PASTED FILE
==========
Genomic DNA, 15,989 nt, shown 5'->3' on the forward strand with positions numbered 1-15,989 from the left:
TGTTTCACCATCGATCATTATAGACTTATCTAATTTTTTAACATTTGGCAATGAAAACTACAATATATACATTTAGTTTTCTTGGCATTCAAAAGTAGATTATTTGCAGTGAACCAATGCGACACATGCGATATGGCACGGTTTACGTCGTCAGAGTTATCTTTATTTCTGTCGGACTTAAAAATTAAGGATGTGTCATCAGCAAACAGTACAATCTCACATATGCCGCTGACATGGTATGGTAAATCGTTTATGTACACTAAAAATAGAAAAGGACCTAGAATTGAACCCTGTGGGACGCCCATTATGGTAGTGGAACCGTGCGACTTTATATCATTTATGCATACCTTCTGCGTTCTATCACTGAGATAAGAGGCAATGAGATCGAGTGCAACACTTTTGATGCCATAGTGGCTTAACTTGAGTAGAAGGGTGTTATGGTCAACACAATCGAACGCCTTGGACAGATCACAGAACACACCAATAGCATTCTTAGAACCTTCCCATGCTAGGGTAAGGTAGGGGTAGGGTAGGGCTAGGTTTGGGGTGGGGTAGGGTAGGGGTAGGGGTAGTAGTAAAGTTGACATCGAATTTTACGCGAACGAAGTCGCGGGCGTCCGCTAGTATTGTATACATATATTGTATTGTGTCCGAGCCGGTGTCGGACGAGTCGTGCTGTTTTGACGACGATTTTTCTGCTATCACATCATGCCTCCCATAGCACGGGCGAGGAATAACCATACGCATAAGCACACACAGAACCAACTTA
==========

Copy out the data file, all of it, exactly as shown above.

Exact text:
Genomic DNA, 15,989 nt, shown 5'->3' on the forward strand with positions numbered 1-15,989 from the left:
TGTTTCACCATCGATCATTATAGACTTATCTAATTTTTTAACATTTGGCAATGAAAACTACAATATATACATTTAGTTTTCTTGGCATTCAAAAGTAGATTATTTGCAGTGAACCAATGCGACACATGCGATATGGCACGGTTTACGTCGTCAGAGTTATCTTTATTTCTGTCGGACTTAAAAATTAAGGATGTGTCATCAGCAAACAGTACAATCTCACATATGCCGCTGACATGGTATGGTAAATCGTTTATGTACACTAAAAATAGAAAAGGACCTAGAATTGAACCCTGTGGGACGCCCATTATGGTAGTGGAACCGTGCGACTTTATATCATTTATGCATACCTTCTGCGTTCTATCACTGAGATAAGAGGCAATGAGATCGAGTGCAACACTTTTGATGCCATAGTGGCTTAACTTGAGTAGAAGGGTGTTATGGTCAACACAATCGAACGCCTTGGACAGATCACAGAACACACCAATAGCATTCTTAGAACCTTCCCATGCTAGGGTAAGGTAGGGGTAGGGTAGGGCTAGGTTTGGGGTGGGGTAGGGTAGGGGTAGGGGTAGTAGTAAAGTTGACATCGAATTTTACGCGAACGAAGTCGCGGGCGTCCGCTAGTATTGTATACATATATTGTATTGTGTCCGAGCCGGTGTCGGACGAGTCGTGCTGTTTTGACGACGATTTTTCTGCTATCACATCATGCCTCCCATAGCACGGGCGAGGAATAACCATACGCATAAGCACACACAGAACCAACTTA